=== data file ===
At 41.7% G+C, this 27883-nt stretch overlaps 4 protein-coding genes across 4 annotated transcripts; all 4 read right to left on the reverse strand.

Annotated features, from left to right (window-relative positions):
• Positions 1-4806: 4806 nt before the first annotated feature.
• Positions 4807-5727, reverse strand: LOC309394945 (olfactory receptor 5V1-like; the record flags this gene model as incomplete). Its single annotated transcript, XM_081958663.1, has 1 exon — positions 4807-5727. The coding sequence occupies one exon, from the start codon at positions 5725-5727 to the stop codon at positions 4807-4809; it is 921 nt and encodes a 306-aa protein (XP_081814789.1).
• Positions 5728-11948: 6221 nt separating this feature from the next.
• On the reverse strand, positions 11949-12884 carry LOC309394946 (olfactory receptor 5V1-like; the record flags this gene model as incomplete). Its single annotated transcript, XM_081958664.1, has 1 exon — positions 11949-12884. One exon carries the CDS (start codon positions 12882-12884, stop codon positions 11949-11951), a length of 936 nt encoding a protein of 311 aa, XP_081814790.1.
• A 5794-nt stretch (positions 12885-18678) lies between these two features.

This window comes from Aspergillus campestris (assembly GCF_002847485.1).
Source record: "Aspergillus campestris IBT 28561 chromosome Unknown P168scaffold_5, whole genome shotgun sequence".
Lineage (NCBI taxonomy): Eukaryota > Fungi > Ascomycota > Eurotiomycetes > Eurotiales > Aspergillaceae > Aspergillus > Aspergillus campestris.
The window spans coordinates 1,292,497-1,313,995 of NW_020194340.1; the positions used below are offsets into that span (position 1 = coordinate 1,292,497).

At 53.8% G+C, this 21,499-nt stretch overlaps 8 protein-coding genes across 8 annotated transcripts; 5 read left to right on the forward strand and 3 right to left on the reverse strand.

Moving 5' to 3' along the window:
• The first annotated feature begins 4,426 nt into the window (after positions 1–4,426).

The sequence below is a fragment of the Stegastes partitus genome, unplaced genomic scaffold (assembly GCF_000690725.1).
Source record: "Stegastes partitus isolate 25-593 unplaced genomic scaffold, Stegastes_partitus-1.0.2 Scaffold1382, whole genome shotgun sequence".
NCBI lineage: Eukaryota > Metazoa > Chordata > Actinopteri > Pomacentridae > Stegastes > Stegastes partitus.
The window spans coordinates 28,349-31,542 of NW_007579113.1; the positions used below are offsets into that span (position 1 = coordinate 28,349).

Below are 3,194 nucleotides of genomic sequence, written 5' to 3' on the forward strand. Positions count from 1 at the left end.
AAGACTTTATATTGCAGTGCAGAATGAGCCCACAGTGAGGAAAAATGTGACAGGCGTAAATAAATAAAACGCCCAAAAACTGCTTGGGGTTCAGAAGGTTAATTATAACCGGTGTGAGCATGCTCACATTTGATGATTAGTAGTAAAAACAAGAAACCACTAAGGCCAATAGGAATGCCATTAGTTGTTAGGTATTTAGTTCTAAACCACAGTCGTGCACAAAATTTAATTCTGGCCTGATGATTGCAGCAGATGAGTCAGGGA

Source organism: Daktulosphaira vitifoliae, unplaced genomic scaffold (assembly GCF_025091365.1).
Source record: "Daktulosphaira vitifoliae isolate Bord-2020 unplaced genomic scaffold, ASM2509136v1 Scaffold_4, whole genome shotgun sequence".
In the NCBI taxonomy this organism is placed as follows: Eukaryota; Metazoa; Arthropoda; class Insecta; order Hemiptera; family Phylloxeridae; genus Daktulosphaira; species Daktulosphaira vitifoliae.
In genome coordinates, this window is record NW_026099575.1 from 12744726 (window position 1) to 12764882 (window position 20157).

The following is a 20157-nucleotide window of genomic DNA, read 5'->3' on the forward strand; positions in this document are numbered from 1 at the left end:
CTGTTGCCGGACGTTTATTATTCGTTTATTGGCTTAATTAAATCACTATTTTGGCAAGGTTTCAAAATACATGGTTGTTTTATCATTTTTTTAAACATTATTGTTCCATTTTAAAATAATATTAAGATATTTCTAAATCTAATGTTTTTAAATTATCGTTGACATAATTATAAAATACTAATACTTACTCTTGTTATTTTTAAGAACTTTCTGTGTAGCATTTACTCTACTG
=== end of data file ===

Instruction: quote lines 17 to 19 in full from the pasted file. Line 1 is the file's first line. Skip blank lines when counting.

NCBI lineage: Eukaryota > Metazoa > Chordata > Actinopteri > Pomacentridae > Stegastes > Stegastes partitus.
The window spans coordinates 28,349-31,542 of NW_007579113.1; the positions used below are offsets into that span (position 1 = coordinate 28,349).

Below are 3,194 nucleotides of genomic sequence, written 5' to 3' on the forward strand. Positions count from 1 at the left end.